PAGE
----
First things first

FIRST VISIT? CLICK HERE ~ FIND US ON PROJECT DIRT ~ FOLLOW US ON TWITTER ~ DISCUSS WITH OTHERS ON OUR YAHOO GROUP

Monday, 9 February 2009

Windmills and turbines

We all know how blowy it can get out on the heath, and many of us must have wondered to ourselves while our umbrellas are being blown inside out: "Why not plonk a couple of wind turbines there?"

I've just found out that the Blackheath Bugle has been musing on this - and kindly linked to this blog
here
. Thanks, Bugle. I've shamelessly nicked your clever photomontage above, showing how a beturbined heath might look.

A more recent Bugle entry suggests the heath really was used for windpower before any of us were around. Our reliable witness is Turner himself.

Could commissioning a feasibility study be an early project for Transition Westcombe? Or does anyone know if one has been done in the past? Leave comments below if you've got anything to say on this.

Next: We'll have details soon of a Transition Westcombe meet-up open to anyone interested in getting involved.

7 comments:

blackheathbugle said...

That's great! You're very welcome, although the original photos weren't mine, I just lashed them together.

I can't imagine anyone in the council every approving turbines on the heath - even if there was a history of windmilling on the heath - I was just being provocative really...

However, maybe they'd go for kites? Google and others have been looking into the possibility of kite-based turbines for a while now. Google's main cost isn't bandwidth or hardware, but is actually air conditioning and electricity! So they have a very vested interest in finding way to generate cheap electricity. One of their last "information factories" was deliberately built near a massive hydroelectric dam for exactly that reason.

There's an article about kite based turbines here:
http://www.guardian.co.uk/environment/2008/aug/03/renewableenergy.energy

And the two companies that I've heard of doing this are:

Makani Power and Windlift.

blackheathbugle said...

Oops - I meant "I can't imagine anyone in the council ever approving turbines on the heath"

John said...

Isn't one major reason against turbines on the heath the fact that, in an urban area at least, they're nothing more than greenwash?

The ones down at Sainsburys are worse than useless - they will never repay the cost of manufacture and installation, and in themselves were replacements for units that were no more than six or seven years old.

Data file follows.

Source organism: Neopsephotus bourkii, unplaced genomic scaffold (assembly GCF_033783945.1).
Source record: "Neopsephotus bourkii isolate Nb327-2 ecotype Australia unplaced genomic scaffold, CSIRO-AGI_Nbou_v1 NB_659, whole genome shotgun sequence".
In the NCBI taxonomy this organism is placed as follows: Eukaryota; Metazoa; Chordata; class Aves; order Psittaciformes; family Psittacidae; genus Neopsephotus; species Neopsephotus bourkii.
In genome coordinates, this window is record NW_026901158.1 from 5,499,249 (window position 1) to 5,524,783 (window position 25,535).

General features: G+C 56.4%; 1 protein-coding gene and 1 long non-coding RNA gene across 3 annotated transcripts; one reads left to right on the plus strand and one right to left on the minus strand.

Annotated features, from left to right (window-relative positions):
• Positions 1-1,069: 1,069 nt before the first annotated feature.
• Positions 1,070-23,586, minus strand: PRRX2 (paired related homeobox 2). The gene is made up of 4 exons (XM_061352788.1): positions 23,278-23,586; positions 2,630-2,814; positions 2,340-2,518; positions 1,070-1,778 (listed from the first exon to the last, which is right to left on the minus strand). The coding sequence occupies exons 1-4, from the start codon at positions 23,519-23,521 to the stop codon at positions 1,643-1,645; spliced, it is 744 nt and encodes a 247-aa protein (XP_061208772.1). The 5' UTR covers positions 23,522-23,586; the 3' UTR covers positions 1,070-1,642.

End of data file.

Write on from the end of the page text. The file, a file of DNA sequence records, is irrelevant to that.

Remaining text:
Even under optimum conditions, you're not likely to see more than a tenth of the rated output as a consistent, overall figure, and air turbulence in urban areas (OK, I accept that the heath wouldn't be as bad as right in the middle of housing) causes this to drop even further.

Frankly, I doubt whether any turbine installation anywhere will repay the carbon cost of manufacture, transport, erection and eventual disposal.

Gavin said...

Very sound point, John. It's certainly true if you look at the output of those small, roof-mounted, domestic turbines. They have never managed to provide more than a fraction of the advertised energy output, and I think I read that B&Q has finally withdrawn them from sale. It's a shame these devices gave wind power a bad name to some extent, and consumers should have been given much better guidance from government and manufacturers.

But I was really thinking about a bigger size than that - Blackheath is high, windy and pretty empty. I wonder what the largest, most productive installation in a setting like that might be? Are the conditions there good enough to get a decent return on, as you point out, the carbon cost of manufacture etc? It would be interesting to get some solid figures.

Whether even wind power installations are sustainable when there is much less oil - that's another valid debate that should be had.

Gavin said...

I want to add that this kind of question - working out what might be a realistic, feasible project with a worthwhile return, is the kind of thing that transition subgroups would likely do if TW gets momentum and develops. Transition initiatives generally aim to form subject groups, such as food, energy, transport, business, which examine these issues in more detail, instigate projects and ultimately hope to write chapters of an 'energy descent plan' for the area. So if you're interested in getting involved, and you have a particular area of interest or expertise, do make it known and perhaps others with the same interests can start looking at forming one of these subgroups.

It's early days yet, but it's something to ponder.

John said...

Oh, obviously any turbines on the heath would be a bit bigger than the ones B&Q were selling.

A friend was asked to investigate the sort of size that's outside Sainsburys with a view to sticking a couple on top of a new football ground. I can get back of the envelope figures from him, but let's just say the turbines aren't going in.

As for the heath, the windspeed database at http://www.berr.gov.uk/whatwedo/energy/sources/renewables/explained/wind/windspeed-database/page27326.html (I think grid ref TQ3976 is right) suggests the windspeed on the heath is just over 6m/s, 45m above ground.

I *think* you need at least 7.5m/s to even consider wind power.

Gavin said...

Interesting stuff, thanks John - on this and on double-glazing/solar heating in the other post.

I think it's really important for people to make sure the sums add up when making these investments. One thing to add to your calculations on domestic installations is that it's clear that government subsidies (or perhaps community bulk-buying) probably have to be a very big player if these technologies are going to be used on a useful scale and in a useful timescale.